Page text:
Whether or not you change your name after you get married is a personal choice, and there’s a ton of different totally valid options for how to proceed.
In my particular case, I chose the traditional route, and took Chris’ last name when we got married. I ‘legally assumed’ his last name, which means I didn’t change my name on my birth certificate. This is the most common approach for a name change due to marriage in Canada.
In reading about changing my name, I found mountains of helpful information for our American neighbours to the the South, but I found very limited information about changing your name in Canada. This may not be the most exciting post, but I thought it might be helpful for anyone in Canada who’s starting the process of changing their name. I will also add the full disclosure that I’m in Ontario, and some of this information will vary province by province.
Here’s the steps I went through:
First, I had to get a marriage certificate. This is not something that is automatically issued, contrary to popular belief. After your ceremony, your officiant should submit the paperwork that you complete during the ceremony to the province. This will then take 10-12 weeks to process. After the 10-12 weeks are up, you can go on the Government of Ontario site, and fill out the online application for a marriage certificate. The current fee is $22. You can access the online form here. Once you’ve completed and submitted the form and paid the fee, they will process your application and mail you a certificate. If at any time you lose or damage your marriage certificate, you can follow these steps again and quickly and easily get a new one (although you will have to pay the fee again).Once you have your marriage certificate in hand, you’re ready to start changing your name.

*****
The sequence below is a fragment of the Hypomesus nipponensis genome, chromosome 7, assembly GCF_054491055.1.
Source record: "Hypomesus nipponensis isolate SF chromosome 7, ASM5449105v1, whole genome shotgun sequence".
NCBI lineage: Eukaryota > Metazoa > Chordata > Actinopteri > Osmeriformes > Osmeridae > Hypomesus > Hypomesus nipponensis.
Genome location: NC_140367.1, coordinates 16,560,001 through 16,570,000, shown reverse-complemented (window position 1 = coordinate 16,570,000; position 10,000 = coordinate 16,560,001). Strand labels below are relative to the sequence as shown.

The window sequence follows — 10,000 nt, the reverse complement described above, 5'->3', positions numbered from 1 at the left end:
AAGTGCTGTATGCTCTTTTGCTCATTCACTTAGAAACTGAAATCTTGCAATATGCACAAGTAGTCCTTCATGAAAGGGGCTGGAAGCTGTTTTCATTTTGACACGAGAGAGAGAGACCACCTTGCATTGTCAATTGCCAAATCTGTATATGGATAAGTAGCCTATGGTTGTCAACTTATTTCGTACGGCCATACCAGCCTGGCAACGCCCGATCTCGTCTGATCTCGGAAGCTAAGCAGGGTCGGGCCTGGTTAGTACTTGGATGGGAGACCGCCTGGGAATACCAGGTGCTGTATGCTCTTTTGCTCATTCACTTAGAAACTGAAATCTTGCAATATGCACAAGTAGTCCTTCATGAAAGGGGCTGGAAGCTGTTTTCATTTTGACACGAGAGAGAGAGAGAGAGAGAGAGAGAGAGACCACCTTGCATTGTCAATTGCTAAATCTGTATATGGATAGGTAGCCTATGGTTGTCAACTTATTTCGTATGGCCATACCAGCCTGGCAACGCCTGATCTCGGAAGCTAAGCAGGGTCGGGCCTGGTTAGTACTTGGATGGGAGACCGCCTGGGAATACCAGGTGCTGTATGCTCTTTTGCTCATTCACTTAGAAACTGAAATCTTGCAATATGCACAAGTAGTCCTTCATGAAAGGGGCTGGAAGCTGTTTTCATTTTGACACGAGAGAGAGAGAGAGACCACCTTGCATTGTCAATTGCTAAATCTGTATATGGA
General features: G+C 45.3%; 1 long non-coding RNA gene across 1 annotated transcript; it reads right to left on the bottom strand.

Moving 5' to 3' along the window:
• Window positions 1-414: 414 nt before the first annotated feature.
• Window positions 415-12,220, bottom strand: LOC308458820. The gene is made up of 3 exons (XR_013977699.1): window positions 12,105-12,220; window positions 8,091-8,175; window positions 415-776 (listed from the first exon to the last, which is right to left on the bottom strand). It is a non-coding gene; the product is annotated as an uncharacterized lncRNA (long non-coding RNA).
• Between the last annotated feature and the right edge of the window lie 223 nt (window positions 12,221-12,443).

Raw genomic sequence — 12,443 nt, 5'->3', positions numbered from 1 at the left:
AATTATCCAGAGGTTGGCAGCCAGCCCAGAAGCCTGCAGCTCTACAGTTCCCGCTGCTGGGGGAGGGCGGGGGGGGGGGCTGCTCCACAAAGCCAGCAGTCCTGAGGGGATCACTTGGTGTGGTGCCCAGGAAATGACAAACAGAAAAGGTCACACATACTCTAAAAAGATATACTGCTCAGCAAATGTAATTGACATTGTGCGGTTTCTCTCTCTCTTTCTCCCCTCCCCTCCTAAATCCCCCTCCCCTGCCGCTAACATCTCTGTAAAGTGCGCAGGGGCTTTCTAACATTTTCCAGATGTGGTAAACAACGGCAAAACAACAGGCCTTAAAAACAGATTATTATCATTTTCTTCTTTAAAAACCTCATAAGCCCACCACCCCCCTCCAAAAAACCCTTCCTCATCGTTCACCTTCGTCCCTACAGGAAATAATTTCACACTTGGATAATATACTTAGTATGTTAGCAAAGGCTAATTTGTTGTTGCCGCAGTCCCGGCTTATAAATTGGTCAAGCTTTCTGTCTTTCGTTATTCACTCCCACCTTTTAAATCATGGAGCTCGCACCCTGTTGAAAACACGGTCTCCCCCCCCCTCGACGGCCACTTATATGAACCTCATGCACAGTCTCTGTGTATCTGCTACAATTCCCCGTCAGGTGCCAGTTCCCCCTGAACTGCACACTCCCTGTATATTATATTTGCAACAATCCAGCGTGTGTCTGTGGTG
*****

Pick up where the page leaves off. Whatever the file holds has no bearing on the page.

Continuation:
The first step should typically be to change your name on your everyday ID, like your driver’s license and health card. You can do this by going in person to a Service Ontario office, with your current ID and your marriage certificate in hand. They will have you fill out some paperwork, and show them your marriage certificate as proof of name change. A word of warning: they will also take new photos for your license and health card, so be prepared! They will then issue you temporary IDs in your new name, and invalidate your old IDs. You should receive your new cards in the mail in a few weeks.
From here, the order you do things in is pretty flexible.
The next step for me was changing my name with my bank. This was pretty straightforward, as I have all of my main accounts (savings, chequing, RRSPs, student line of credit) in one place. I simply walked into my branch with my new provincial ID, and my marriage certificate, and they were able to change everything over in person. It took about 5 minutes and was the least painful of all of the name change steps I went through.
The one annoying catch though, was that I couldn’t change my credit card over in the branch, even though my card is associated with my account.
In order to change my credit card (a Mastercard), I had to call the company. They gave me an address and a list of items that needed to be included in a signed letter. I wrote the letter, which I then had to send to the address they gave me, along with a photocopy of my marriage certificate and another piece of my ID showing my new name. This will vary depending on your bank and credit card company, so it’s best to call your individual company for instructions.
Insurance and Loans
My next call was to my insurance companies. Despite their bureaucratic reputations, these were surprisingly easy! For both car insurance and tenants insurance (Belair Direct and Cooperators), I simply had to call them and tell them I’d changed my name, and they updated my account over the phone.
Next on the list was student loans. As I’m done school, all of my loans are held by the National Student Loan Service. If you pull out any paperwork you have from them, it should have a 1-800 number you can call, as well as your loan ID number. You’ll need that number, and your Social Insurance Number when you call them. Similar to the credit card company, they will give you a fax number or mailing address, and give you instructions for a letter you need to write confirming that you’re changing your name. You will need to fax or mail that, along with a photocopy of your marriage certificate and your SIN card.